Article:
·       Construction of the new preservation facility, optimization of the current Preservation Centre vaults, and project funding will cost approximately $330 million. This amount does not include the operating and maintenance costs of the two facilities over 30 years.
·       Although LAC is adding new, essential space to meet its current and future needs for the storage and preservation of analogue documentary heritage (including official federal government records, for which it is the continuing memory), it continues to make significant strides in digitizing its collection to achieve greater accessibility.
The public will be able to consult LAC’s collections while this work progresses, apart from a few brief service interruptions.

LAC Planning a Newspaper Summit

Librarian and Archivist of Canada Guy Berthiaume informed me during an interview last week that LAC is planning a newspaper summit in the Fall. The newspaper collection and need for a Canada-wide approach to digitization is something I've been advocating as a LAC role for years, with little success, even though LAC did hold a similar summit in October 2002 (pdf).

Maybe there's something in the air. Chris Paton's blog reports that The National Library of Scotland ( is currently holding an online survey concerning its digital newspaper collections, which will run until Friday July 26th. Here's the NLS announcement:

Reader Survey of Digital Newspaper Collections

The National Library of Scotland is carrying out research into the accessibility and use of Scotland’s newspapers as they are to be found online. The National Library provides access routes to newspaper eResources to registered Library members. Other digital newspaper collections exist elsewhere either providing online open access to view digital newspapers or closed access behind paywalls. 

We will be very grateful to you for taking 3-5 minutes to complete 10 survey questions about your experience of using online newspaper collections and how they might be improved. The information you supply will be used to consider how to enhance access routes to newspapers of interest to Scottish audiences.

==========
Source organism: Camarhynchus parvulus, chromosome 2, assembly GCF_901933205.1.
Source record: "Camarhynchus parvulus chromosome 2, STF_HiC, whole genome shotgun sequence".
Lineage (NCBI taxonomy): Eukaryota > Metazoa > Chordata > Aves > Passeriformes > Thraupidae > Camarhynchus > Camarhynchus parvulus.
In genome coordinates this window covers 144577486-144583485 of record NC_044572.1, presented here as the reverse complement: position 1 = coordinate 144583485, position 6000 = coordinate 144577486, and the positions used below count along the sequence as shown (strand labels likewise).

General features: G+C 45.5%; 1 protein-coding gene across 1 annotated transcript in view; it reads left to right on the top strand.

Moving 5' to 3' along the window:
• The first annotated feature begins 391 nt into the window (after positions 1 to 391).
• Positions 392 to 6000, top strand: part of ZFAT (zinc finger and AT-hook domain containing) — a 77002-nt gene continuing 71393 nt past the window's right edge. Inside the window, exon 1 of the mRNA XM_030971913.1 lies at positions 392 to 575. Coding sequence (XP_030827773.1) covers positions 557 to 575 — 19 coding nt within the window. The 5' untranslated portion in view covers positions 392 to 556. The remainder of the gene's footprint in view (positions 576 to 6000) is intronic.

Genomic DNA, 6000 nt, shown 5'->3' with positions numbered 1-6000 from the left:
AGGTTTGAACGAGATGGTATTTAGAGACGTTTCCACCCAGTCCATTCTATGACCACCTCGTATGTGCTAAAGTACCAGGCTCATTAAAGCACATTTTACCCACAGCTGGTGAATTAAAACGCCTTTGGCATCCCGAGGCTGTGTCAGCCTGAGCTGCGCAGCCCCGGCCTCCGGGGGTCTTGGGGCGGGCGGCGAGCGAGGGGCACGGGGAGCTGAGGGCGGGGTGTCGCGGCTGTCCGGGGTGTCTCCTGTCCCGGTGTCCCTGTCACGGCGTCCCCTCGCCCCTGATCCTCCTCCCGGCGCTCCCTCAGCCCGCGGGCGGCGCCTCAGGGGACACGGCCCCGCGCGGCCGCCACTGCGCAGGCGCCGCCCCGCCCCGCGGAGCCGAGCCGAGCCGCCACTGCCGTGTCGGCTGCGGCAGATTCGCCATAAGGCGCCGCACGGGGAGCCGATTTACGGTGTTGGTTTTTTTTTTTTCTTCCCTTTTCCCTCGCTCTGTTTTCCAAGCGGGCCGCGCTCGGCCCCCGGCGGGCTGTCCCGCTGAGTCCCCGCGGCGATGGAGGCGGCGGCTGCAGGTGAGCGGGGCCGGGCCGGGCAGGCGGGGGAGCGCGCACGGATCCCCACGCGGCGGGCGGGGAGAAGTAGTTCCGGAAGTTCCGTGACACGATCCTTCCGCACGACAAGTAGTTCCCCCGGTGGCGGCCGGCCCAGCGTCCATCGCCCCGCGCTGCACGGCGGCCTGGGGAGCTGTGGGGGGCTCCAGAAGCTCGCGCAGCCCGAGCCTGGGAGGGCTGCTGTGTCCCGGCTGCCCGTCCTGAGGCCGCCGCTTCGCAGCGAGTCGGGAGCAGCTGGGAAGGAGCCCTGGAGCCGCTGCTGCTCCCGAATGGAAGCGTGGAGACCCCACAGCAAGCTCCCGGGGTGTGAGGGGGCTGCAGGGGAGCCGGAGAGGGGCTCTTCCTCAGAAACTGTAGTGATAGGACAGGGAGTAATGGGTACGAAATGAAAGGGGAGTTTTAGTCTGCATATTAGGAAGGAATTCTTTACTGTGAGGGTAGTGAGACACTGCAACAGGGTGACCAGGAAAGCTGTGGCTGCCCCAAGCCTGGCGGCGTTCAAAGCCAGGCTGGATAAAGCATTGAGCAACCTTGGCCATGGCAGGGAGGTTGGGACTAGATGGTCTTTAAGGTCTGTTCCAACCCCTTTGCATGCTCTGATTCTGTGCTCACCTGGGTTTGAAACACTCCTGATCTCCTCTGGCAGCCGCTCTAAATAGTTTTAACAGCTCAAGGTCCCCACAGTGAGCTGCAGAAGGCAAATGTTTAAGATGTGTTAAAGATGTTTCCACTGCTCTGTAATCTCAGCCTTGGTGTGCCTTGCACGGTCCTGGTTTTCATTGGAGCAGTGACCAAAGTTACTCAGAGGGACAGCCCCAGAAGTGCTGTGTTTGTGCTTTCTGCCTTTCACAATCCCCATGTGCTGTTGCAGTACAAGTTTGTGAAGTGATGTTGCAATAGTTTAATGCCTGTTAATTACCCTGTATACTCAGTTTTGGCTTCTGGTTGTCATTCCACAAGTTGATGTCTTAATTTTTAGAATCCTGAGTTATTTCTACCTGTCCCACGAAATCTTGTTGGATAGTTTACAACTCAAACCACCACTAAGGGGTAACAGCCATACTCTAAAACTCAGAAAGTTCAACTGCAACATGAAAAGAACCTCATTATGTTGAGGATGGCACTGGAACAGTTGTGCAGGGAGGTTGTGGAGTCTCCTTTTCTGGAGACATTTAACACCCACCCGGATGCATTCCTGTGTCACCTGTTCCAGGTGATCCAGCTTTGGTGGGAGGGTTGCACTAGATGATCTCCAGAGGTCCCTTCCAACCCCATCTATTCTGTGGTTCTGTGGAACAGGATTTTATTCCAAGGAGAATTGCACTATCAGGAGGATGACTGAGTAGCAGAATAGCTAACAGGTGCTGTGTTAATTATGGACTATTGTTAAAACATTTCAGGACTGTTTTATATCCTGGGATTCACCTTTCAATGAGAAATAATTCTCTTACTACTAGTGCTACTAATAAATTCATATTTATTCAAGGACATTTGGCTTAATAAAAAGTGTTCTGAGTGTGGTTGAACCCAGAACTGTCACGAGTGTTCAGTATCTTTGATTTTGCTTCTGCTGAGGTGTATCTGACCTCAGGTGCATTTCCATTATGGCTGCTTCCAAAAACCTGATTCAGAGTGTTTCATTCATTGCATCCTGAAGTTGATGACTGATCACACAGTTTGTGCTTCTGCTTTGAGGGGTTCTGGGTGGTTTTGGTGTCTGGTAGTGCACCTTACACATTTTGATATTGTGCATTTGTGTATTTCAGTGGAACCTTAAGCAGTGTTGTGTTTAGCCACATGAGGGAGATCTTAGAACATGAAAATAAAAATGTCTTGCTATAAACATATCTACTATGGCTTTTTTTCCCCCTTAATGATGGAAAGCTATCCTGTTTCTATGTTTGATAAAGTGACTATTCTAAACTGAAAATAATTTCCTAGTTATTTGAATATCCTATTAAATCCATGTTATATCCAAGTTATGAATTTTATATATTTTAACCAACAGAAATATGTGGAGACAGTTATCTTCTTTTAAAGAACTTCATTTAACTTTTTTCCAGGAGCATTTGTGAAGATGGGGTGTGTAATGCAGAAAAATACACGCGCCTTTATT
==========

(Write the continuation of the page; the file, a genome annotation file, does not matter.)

Any personal information you supply through this survey will be held and used by the National Library of Scotland for the purposes of handling your feedback. For full information about how we will hold and use your personal information, see our privacy page, in particular our fundraising privacy notice and our feedback and complaints notice.

Thank you.

The National Library of Scotland
June 2019

To take part in the survey visit

Will LAC conduct a similar survey to obtain input from those not at the summit?

I expect to post the audio of my interview with Guy Berthiaume in the next few days.

Charlotte Grey publishing a new book

A gold mine. A millionaire. An island paradise. An unsolved murder. A missing fortune.

Charlotte Grey's new book, to be published in September, has all the elements of a winner — as if the author's name alone was not enough to recommend it.

Get a preview in this podcast from Canadian Geographic where Charlotte is interviewed by David McGuffin.

Perth & District Historical Society June Meeting

On Thursday, 20 June at 7:30pm PDHS turns to visual arts of paintings and sculptures - and the Canadian side of Frederic Remington’s work.

Frederic Sackrider Remington (1861-1909) is well-known as an artist of the American West.  He explored the frontier between civilisation and the wilderness, in a body of work that includes over 3400 flat works, 22 subjects in bronze and 8 books.  Remington placed an emphasis on the “types” who shaped, and were shaped by, the frontier experience: cowboys, soldiers, mountain men, explorers, coureurs de bois, voyageurs, and peoples of the First Nations. 

It is not well known that Canada was an integral part of Remington’s vision of the frontier experience.  From his earliest work in magazine illustration to the masterful oil paintings created at the end of his career, Canada was central to his basic concept of North America.  For him, the frontier was a region of international scope.  As an historical and cultural backdrop, the Canadian stage was equal to that of the U.S., and for some of his purposes, superior.  And, throughout his life and career, Remington was deeply tied to the culture and landscape of the eastern woods and waters, with Quebec, Ontario and northern New York a persistent focus of his work. 

Laura Desmond, Education Specialist at the Frederic Remington Art Museum in nearby Ogdensburg NY, will present an overview of Remington’s Canadian subjects, illustrating her presentation with a wide range of Remington’s paintings and drawings.  She will also explore how his Canadian-themed works are both typical and distinct from those depicting his U.S. subjects. 

Desmond has worked at the Remington Museum for two years, creating educational programmes that expand and deepen an understanding of Frederic Remington’s work, and of art and art-making more generally.  She also assists the Museum Curator in the design, research, installation and presentation of exhibits at the Museum.  Laura Desmond's previous museum experience includes collections, exhibitions and programme delivery at the Potsdam Public Museum and at the Richard F. Brush Art Gallery in Canton NY.